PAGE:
By Christie Vanover | Published March 19, 2016 | Last Updated February 14, 2023
Smoking a pre-cooked ham
When preparing a grilled ham, I almost always use pre-cooked spiral-sliced hams, because they’re so much easier. You don’t have to worry about making sure the ham cooks all the way through, and you don’t have to struggle to cut pretty, uniform slices.
The only thing you have to do is add flavor and keep it moist. To do that, I heat the ham over indirect heat in a pan of liquid and a kiss of smoke using my favorite Cowboy Charcoal products.
Set your grill up to cook ham
There are several types of grills out there, and the good news is that you can make this recipe on any of them. The key is to grill the ham slowly over indirect heat at 250F for 3 hours. Then, finish it with a glaze for 30 extra minutes. Follow the steps below according to the type of grill you have.
Cooking Ham on a Gas Grill
If you have a 3-burner gas grill, turn the outer burners on and leave the middle burner off. Adjust the dials, until the grill temperature is 250F degrees. That will probably be somewhere between medium and low. Add Cowboy Apple Wood Chips in a smoke box on the grill over the direct heat (where the burner is on). The heat of the grill should ignite them. Place the ham on the grill in the pan over the indirect heat.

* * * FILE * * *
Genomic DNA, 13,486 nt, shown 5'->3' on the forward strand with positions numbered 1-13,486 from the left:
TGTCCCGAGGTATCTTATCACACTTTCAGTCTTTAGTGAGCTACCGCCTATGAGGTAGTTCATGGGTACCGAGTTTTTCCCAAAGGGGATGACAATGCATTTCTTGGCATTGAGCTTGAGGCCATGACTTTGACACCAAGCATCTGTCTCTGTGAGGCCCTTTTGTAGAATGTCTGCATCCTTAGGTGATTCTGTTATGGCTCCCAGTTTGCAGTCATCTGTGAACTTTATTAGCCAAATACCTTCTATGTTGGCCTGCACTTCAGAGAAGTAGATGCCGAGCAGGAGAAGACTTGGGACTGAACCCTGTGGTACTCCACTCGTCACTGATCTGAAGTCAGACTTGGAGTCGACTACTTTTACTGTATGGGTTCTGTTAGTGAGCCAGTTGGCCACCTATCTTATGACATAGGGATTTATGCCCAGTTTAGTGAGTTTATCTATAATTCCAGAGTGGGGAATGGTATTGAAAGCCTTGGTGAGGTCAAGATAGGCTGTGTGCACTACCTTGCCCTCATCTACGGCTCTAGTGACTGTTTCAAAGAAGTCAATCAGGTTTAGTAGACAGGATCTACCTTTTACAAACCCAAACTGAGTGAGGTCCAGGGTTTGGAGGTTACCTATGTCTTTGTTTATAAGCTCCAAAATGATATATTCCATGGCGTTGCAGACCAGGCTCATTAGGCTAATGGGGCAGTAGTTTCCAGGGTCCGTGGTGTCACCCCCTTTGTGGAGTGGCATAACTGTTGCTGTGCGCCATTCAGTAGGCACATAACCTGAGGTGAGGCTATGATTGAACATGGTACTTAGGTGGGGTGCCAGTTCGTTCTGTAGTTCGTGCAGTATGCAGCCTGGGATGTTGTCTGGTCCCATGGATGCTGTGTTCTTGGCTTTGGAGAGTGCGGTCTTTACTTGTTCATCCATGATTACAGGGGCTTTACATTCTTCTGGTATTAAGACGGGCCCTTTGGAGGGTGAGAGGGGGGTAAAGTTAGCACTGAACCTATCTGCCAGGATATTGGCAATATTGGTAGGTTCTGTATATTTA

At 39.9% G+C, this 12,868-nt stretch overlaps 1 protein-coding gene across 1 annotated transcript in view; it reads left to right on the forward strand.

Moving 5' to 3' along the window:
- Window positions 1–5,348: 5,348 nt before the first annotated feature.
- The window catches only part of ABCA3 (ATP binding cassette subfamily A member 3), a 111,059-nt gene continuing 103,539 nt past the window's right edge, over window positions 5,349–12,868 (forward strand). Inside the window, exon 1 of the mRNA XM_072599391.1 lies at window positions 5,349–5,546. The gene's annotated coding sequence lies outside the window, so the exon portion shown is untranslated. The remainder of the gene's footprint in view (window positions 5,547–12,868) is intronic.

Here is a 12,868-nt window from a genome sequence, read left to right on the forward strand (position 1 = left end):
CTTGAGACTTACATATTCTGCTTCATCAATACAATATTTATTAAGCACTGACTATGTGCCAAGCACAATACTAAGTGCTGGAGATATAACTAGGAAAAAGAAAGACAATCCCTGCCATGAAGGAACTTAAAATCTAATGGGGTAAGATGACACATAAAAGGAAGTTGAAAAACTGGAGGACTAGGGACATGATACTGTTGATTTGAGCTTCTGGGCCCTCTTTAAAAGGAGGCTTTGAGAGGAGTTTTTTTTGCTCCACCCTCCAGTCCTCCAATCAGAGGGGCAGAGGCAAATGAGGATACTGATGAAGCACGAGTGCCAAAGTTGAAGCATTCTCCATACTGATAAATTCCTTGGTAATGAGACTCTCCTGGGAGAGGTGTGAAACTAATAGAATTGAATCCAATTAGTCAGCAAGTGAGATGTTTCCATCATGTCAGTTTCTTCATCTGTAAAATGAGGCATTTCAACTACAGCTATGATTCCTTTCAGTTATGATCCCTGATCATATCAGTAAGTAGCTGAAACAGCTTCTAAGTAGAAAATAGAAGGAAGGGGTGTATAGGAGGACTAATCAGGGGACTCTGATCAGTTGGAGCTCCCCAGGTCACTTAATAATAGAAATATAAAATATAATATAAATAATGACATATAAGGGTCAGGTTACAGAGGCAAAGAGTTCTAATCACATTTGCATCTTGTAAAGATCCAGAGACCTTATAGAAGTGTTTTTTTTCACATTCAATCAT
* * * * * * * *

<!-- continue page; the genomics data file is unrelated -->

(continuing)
If you have a 2-burner gas grill, turn one burner on and leave the other burner off. Rotate the ham during the cook, to ensure it cooks evenly on both sides.
How to Smoke a Ham on a Pellet Grill
Pellet grills are perfect for cooking pre-cooked hams on the grill, because they can maintain a steady temperature with little fuss, and they are setup with a diffuser plate, so the cook is automatically over indirect heat. Load your hopper with Cowboy Apple Wood Pellets and simply set the grill to 250F degrees. Add the ham to the grill in the pan and follow the rest of the instructions.
How to Cook A Ham on a Charcoal Grill